Tuesday, 8 May 2018
The sense in which we already 'know everything', and just need to realise it
At first sight this seems a ridiculous idea, that has apparently been refuted by the great accumulation of knowledge through human history; but I believe there is a sense in which the broader argument is indicative of a profound insight - and this is why the argument has been taken seriously for more than 2000 years (ie. since Plato).
The sense is that life is two curves running from childhood to maturity - a rising line of self-consciousness which increases from childhood to a maximum plateau attained at adolescence. And a descending line of innate and spontaneous knowing which is high in childhood (albeit it is an unconscious knowing), and reaches a nadir in at adolescence.
In modern society adolescence is (spiritually) usually where matters stop - what we call adulthood is not 'maturity' but merely a sustained and degenerate adolescence. Modern 'adults' have lost their spontaneous natural knowledge (instead just passively absorbing propaganda and hypothesies from 'society') and they live in a cut-off state of self-consciousness (so cut-off that it doubts and denies even itself).
The task of adolescence ought-to-be to change that descending line of knowing into an arc - rising in adult maturity to reach the same kind of spontaneous and universal knowing that we began-with - but this time it is conscious knowing.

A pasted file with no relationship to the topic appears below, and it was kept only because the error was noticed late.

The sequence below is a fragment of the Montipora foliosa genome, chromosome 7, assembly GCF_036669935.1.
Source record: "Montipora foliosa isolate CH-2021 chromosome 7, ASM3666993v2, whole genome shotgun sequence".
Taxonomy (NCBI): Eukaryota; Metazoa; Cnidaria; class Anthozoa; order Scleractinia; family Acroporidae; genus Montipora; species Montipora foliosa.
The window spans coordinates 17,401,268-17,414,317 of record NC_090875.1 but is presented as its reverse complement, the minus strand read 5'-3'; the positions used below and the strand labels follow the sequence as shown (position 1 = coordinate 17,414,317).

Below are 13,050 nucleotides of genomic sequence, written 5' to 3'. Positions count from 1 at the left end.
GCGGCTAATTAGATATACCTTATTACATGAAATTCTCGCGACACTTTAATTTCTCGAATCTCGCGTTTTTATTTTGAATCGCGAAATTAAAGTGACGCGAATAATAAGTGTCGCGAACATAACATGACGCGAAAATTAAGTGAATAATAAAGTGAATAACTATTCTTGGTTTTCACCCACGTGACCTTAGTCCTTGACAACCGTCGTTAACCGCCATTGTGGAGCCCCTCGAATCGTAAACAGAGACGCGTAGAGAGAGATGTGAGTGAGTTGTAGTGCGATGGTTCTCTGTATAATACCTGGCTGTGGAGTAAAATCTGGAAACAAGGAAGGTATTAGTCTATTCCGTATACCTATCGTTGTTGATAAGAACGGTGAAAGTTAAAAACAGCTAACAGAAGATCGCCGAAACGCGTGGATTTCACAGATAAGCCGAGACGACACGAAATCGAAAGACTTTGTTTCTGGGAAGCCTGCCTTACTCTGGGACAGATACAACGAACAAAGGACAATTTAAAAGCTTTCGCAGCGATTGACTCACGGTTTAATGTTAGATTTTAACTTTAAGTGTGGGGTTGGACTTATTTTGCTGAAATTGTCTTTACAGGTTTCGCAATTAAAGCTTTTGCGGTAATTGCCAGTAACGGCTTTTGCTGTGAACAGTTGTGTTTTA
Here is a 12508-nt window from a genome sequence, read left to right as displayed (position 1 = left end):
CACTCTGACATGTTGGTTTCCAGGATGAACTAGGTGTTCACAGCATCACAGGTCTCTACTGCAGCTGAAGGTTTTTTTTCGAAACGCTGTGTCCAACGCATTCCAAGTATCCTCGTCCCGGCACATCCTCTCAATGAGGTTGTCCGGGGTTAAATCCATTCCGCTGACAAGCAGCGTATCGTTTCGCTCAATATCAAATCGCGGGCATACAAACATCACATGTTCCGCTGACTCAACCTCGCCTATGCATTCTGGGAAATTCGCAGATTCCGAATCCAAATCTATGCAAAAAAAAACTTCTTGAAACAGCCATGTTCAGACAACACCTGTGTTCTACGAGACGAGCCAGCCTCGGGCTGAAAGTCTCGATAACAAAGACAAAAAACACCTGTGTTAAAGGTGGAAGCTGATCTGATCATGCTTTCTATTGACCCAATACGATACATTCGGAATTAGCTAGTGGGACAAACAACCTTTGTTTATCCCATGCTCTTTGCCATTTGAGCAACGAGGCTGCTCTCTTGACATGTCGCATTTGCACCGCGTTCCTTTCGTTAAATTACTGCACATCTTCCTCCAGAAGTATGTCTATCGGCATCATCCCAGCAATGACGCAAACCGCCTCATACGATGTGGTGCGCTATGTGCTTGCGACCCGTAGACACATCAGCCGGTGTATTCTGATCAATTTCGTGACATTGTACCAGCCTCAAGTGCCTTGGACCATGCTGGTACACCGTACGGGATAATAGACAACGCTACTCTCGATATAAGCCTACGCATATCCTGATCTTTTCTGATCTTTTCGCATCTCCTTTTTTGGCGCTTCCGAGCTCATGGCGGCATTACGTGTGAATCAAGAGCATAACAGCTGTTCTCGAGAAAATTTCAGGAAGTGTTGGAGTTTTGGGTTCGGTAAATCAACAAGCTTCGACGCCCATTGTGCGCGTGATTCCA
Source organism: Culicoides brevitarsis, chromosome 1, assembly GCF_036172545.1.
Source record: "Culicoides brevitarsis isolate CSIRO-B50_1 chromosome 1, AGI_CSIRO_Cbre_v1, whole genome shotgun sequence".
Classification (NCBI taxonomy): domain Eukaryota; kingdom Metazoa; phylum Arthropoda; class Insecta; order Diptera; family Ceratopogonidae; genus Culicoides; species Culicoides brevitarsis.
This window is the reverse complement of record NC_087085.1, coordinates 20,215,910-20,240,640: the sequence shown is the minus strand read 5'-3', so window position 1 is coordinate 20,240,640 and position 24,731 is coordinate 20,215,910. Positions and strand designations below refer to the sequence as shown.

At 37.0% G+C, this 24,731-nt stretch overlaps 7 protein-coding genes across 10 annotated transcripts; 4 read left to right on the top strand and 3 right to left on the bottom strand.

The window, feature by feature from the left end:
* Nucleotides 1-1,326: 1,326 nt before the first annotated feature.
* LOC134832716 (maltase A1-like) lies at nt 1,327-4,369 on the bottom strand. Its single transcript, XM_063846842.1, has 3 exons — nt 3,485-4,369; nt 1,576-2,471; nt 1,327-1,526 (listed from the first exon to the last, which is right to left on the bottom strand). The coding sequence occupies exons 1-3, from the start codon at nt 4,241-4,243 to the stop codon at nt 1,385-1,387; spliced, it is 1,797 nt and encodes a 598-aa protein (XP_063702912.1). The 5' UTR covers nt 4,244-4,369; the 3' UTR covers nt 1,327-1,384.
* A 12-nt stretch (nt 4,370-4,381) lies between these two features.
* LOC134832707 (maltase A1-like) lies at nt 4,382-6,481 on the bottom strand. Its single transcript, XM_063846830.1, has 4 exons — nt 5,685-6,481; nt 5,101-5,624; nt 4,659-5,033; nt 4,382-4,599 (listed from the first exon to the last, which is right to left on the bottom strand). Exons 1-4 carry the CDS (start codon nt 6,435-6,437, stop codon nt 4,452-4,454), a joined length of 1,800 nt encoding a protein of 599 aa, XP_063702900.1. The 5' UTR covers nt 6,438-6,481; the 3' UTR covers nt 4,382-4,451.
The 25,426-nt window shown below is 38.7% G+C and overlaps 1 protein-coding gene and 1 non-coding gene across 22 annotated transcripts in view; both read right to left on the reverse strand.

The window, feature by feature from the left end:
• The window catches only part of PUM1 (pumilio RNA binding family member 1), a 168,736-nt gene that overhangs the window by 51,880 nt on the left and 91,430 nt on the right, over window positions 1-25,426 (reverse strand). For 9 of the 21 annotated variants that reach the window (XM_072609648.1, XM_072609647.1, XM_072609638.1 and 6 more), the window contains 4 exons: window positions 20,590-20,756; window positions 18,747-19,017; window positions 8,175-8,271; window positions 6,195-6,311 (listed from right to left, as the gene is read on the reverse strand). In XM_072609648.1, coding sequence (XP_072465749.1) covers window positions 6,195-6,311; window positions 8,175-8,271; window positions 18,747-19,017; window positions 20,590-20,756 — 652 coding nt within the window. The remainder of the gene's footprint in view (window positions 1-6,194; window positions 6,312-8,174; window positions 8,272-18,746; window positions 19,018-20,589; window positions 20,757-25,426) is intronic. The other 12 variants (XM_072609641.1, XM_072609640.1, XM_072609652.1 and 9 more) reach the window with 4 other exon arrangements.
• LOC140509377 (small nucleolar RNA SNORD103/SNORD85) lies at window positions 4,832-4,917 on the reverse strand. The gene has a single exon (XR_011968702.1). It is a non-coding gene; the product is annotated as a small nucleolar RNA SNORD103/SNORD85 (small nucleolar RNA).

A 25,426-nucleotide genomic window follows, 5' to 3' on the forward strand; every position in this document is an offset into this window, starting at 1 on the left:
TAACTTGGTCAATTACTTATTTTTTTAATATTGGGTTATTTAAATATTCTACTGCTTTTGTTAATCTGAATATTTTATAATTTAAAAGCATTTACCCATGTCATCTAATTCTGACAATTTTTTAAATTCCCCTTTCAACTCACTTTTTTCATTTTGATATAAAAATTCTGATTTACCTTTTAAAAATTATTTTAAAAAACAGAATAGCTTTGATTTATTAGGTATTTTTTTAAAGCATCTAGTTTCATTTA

Thus, children know everything but are unaware of the fact, adolescents know nothing and are aware of the fact; but spiritually-mature grown-ups potentially know everything, and know-what-they-know.
I say adults potentially know everything, because the process of discovering-what-you-already-know is linear and happens in-time; so it would be more accurate to say that knowledge is un-bounded, open-ended, and tends-towards a situation of knowing everything-that-can-be-known - always from the perspective of a single self.
This scenario is, presumably, why all real learning - all knowing of truth - has the distinct feeling of being a realising, a remembering, a recognition... true knowledge is always 'familiar' - we always feel that we 'always knew that' but had never articulated it. I'm saying that we always Did know that - but did not realise we knew it, and could not use that knowing until after we had articulated it.
In terms of knowledge the trajectory is therefore from unconscious knowledge to conscious knowledge; from the implicit to the explicit; from immersion-in knowledge to standing outside it; from passivity through contemplation to creativity.